Father of Waseca teen accused in bomb plot discusses case - KTTC Rochester, Austin, Mason City News, Weather and Sports

Father of Waseca teen accused in bomb plot discusses case

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John LaDue arriving for court hearing in Waseca on Wednesday morning John LaDue arriving for court hearing in Waseca on Wednesday morning
WASECA, Minn. (KTTC) --  In a hearing just over 15 minutes long in a Waseca courtroom Wednesday, 17-year-old John LaDue's defense team asked the judge to seal the 180-page personal journal police seized from his bedroom.

The motion was granted, keeping the journal, which apparently lays out a detailed plan for a deadly attack, away from the eye of the public.     

"It wasn't in the best interest of John La Due, it wasn't in the best interest of public safety, and it didn't further the cause of juvenile justice for the documents to be released at this time," said defense attorney Dawn Johnson.

A stack of papers containing transcripts of interviews with police, police reports, and other documents were entered into evidence. They will help the judge make a decision on whether there is probable cause to charge LaDue.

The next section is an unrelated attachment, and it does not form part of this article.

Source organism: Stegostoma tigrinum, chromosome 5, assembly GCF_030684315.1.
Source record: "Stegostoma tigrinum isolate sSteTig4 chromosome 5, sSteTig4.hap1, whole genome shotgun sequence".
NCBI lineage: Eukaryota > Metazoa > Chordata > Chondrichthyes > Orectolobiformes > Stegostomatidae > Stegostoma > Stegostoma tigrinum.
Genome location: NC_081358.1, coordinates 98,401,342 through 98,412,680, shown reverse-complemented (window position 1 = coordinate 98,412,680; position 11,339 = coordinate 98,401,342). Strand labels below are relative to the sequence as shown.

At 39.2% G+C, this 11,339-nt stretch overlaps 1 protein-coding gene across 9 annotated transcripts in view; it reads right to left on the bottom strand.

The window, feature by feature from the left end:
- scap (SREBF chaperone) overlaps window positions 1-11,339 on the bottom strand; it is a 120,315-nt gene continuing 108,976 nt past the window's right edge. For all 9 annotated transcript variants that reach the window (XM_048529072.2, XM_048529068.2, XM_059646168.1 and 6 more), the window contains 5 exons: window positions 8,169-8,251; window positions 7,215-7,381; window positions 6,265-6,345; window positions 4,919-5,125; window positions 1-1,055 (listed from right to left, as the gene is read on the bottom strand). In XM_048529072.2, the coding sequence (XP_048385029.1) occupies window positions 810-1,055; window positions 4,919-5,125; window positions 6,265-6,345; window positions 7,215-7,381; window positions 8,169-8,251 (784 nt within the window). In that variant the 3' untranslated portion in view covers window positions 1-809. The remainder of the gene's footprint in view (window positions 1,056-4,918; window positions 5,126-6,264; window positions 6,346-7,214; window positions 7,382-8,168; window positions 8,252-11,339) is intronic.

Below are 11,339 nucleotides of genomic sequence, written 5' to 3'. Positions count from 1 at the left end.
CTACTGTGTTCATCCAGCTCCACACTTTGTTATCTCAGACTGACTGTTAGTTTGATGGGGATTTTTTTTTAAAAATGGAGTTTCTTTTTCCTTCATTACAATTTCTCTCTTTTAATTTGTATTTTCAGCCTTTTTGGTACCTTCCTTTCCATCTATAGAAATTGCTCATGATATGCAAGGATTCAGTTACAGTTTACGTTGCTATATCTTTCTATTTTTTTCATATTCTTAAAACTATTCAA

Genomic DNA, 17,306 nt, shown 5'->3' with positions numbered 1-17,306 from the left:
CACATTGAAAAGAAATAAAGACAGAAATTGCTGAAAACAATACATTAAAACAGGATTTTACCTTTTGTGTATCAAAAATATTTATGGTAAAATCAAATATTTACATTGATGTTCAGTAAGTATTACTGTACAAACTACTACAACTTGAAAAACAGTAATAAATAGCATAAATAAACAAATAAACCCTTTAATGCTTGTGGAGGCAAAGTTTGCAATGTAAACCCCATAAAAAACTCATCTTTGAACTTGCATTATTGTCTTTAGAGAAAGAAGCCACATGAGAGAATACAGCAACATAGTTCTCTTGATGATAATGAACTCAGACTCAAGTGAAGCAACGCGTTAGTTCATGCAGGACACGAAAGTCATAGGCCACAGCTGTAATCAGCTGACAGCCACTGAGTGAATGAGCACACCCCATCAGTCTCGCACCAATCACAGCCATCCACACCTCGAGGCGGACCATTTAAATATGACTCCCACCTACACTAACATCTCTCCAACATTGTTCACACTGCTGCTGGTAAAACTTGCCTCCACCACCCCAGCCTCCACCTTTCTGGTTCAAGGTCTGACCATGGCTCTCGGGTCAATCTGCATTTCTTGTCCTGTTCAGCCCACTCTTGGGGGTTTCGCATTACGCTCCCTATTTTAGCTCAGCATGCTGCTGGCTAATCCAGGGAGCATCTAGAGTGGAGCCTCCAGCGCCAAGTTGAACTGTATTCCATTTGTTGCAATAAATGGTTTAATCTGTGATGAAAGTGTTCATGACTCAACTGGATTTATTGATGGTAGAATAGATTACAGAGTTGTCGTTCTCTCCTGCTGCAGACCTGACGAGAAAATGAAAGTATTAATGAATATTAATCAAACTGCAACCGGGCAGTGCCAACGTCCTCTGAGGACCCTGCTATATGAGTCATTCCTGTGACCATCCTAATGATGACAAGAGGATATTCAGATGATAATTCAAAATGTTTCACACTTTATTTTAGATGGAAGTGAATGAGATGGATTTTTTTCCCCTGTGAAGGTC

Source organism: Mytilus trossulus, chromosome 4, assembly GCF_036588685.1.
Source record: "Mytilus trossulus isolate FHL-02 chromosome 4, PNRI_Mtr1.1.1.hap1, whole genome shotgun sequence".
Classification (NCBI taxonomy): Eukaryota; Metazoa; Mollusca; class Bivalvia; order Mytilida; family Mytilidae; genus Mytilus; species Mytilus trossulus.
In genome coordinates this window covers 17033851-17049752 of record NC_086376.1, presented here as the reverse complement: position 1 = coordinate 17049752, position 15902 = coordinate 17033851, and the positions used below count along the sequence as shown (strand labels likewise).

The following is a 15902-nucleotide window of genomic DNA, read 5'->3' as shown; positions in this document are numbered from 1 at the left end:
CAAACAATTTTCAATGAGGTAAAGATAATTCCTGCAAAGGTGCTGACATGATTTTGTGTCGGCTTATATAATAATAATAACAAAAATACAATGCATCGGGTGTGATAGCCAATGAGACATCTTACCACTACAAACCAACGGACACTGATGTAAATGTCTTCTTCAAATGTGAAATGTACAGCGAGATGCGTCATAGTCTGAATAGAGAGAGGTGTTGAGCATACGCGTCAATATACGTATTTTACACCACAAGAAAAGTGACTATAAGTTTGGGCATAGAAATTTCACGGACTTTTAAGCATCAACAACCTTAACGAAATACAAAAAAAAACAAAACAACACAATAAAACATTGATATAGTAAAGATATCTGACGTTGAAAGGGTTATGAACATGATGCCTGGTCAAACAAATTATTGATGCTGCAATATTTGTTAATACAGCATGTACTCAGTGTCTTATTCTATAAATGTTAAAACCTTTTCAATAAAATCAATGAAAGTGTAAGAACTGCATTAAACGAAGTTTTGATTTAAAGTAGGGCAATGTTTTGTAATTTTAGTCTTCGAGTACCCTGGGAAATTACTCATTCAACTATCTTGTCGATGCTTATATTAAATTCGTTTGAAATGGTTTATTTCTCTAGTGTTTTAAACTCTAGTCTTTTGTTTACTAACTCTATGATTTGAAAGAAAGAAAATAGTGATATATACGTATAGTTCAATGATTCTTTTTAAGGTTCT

Outside the courthouse after court proceedings, the LaDue family spoke to the emotional situation at hand. 

"We're dealing with mourning the end of my son's childhood and we have no say in giving him any help," said John's father, David LaDue.

He described his son's attitude while being detained.

"I think he's starting to get stir crazy, he's doing everything he's supposed to do," David LaDue said. "He's got rigid thinking. It's partly hurt him and it's partially helping him now."

Amidst criticism that John's bedroom collection of explosives should not have gone unnoticed by his parents, David said there were no signs of trouble leading up to the incident.

"We try to monitor his activities but also give him space and respect. Obviously it was more than it should have been," he said.

Now, the teenager's every move is being monitored by guards at the Red Wing Juvenile Facility, awaiting the next hearing and eventually a trial, where a judge may be forced to find answers to questions that even a father can't find.

"Obviously he planned on it. But was he actually going to do it? We don't know that. That's the question we can't answer," said David LaDue.

LaDue will remain in the Red Wing Juvenile Facility until July 7, when the defense's brief on probable cause is due. On July 30, Judge Gerald Wolf will consider a key decision in this case on whether to try LaDue in adult court, or keep him in the juvenile system.

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